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Abstract

Although women play a central role in the rural economy through their contribution to the agriculture production process, their equitable participation in rural organizations (ROs) remains minimal. Furthermore their role is decision making and in leadership positions within these organizations remains negligible. This disproportionate mismatch in participation is not only detrimental for women but also has negative effects on the household and on the rural economy. Combining insights from various secondary sources, the paper introduces of a new conceptual metrics around the discourse of participation. Based on this conceptualization of the term “participation”, the paper attempts to provide a critical analysis of the current development initiatives that address gender participation in rural organizations. It examines the multi-faceted impediments that rural woman in developing countries encounter and informs on the development initiatives that were catalysts to the rural woman’s participation. The paper finds that even the best designed development projects that are not cognizant of the impediments that the rural woman encounter, remain ineffective in promoting the rural woman’s empowerment and participation.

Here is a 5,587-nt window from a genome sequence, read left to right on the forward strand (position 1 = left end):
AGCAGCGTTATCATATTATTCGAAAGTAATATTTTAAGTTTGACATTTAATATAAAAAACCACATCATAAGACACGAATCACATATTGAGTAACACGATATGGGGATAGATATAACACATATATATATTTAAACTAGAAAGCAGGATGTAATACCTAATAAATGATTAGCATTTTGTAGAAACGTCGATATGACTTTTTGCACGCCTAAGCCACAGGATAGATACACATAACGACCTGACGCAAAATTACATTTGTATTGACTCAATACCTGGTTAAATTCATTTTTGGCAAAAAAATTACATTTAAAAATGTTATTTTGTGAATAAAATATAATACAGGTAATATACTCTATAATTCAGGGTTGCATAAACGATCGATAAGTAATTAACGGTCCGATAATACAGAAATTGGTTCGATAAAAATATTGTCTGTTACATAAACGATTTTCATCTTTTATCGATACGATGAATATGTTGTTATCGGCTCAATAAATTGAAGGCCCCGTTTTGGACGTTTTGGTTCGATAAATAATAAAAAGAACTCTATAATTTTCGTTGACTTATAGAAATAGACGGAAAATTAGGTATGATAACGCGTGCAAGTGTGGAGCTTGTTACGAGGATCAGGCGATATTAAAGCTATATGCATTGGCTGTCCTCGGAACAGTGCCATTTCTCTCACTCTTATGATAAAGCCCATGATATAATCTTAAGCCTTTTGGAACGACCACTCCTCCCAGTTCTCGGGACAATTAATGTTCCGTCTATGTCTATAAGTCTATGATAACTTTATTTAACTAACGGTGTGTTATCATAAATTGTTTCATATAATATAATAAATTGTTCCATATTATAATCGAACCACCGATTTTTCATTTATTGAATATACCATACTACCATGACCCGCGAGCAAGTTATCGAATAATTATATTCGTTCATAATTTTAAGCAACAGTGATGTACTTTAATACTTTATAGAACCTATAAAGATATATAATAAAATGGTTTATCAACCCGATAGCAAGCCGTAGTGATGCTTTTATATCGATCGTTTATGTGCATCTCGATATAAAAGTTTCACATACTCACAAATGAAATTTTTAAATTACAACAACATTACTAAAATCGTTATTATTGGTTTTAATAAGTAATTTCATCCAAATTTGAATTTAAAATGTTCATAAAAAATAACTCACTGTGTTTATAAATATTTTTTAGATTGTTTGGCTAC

Note on the Author

Maryam Tanwir, Academic Visitor Centre of Development Studies, Alison Richard Building, University of Cambridge

Tayyab Safdar is a Ph.D. candidate in the Centre for Development Studies, Department of Politics and International Studies (POLIS), University of Cambridge.

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